Making her debut with OiC, Jocelyn Fralick displayed a strong, rich and agile mezzo-soprano as the fiery Florinda. Her duet with Meghan Symon as Florinda’s companion Maragond, “Weit über Glanz”, is one of the highlights of the opera and the two duly received loud acclaim for their radiant performance. Singers looking for an alternative to the “Flower Duet” from Lakmé should seek it out.
Kevin Mallon conducted the ten-member Aradia Ensemble in a splendid account of the score. For unknown reasons the Ensemble substituted the Allegro Vivace from Schubert’s Octet (D. 803) for the extant overture to the opera. The reason can’t be length since the overture is only two and a half minutes longer. In general, Mallon seemed to focus on beauty of tone over the creation of tension, both of which Abbado was apparently able to do, the tension in the music helping supply the tension missing in the plot.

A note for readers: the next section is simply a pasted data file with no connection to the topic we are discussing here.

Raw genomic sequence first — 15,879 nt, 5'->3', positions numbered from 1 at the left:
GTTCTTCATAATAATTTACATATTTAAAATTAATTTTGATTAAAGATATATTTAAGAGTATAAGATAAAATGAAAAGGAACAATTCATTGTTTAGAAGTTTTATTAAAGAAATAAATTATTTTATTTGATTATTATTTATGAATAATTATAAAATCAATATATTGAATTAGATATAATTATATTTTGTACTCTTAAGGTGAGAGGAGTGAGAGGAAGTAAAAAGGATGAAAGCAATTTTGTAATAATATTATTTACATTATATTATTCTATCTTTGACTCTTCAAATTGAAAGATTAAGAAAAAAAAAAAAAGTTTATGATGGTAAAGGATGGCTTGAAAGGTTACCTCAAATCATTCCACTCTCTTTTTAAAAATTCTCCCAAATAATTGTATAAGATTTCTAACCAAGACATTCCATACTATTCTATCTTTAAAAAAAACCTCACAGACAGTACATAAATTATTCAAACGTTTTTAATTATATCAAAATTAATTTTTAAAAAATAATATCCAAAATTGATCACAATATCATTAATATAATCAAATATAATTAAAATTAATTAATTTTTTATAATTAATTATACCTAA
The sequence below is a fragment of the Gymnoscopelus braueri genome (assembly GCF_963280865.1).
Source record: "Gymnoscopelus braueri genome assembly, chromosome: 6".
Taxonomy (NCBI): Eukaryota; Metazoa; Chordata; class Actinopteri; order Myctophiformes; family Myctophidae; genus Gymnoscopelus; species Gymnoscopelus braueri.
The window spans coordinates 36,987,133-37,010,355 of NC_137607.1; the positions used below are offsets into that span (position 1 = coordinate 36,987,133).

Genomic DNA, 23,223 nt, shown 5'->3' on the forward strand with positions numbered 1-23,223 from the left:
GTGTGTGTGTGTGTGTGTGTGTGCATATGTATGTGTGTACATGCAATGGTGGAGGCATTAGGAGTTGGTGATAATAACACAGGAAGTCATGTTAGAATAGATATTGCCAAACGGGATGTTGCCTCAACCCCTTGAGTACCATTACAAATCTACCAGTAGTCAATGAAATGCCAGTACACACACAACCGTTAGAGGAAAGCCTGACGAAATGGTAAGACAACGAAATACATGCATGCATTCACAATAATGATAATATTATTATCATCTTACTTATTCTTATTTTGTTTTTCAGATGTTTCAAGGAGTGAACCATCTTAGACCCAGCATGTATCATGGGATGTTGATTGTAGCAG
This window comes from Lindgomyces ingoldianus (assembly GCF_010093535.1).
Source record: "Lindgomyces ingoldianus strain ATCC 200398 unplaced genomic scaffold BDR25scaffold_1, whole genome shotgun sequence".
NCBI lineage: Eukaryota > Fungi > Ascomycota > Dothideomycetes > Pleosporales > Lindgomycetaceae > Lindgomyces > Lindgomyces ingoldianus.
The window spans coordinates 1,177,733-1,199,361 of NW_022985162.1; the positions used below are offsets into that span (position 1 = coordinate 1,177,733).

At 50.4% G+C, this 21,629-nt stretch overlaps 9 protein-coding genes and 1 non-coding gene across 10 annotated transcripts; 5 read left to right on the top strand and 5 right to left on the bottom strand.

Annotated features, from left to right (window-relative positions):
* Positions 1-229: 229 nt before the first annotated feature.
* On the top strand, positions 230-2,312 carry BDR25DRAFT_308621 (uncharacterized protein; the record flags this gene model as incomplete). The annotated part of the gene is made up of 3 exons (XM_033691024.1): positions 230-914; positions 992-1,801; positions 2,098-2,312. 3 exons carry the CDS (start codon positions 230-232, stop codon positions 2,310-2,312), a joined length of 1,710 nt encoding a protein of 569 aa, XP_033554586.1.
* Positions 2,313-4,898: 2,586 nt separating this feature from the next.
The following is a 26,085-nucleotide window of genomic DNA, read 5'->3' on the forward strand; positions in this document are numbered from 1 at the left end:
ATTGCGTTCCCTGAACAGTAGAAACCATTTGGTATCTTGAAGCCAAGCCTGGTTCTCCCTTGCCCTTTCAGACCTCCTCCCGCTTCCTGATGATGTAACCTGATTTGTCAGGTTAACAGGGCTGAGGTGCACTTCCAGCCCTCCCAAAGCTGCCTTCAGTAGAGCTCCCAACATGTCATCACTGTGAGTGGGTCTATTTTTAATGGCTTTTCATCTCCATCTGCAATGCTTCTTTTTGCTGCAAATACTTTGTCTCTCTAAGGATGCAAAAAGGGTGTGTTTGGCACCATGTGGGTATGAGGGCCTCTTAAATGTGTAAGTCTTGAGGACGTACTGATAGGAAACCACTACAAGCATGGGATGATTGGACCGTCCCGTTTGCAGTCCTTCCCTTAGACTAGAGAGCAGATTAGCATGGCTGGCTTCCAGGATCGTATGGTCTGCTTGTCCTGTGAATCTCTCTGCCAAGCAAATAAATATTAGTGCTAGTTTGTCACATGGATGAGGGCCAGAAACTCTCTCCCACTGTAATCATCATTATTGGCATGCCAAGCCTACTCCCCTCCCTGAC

Over the years, Opera in Concert has provided an invaluable service to Toronto by allowing us to hear operas that we never could expect to see staged by any of Toronto’s opera companies. Fierrabras is a particular rarity. OiC made such a fine case for it that I would gladly have attended a second performance and brought friends with me if only to hear Schubert’s gorgeous music so well sung and played.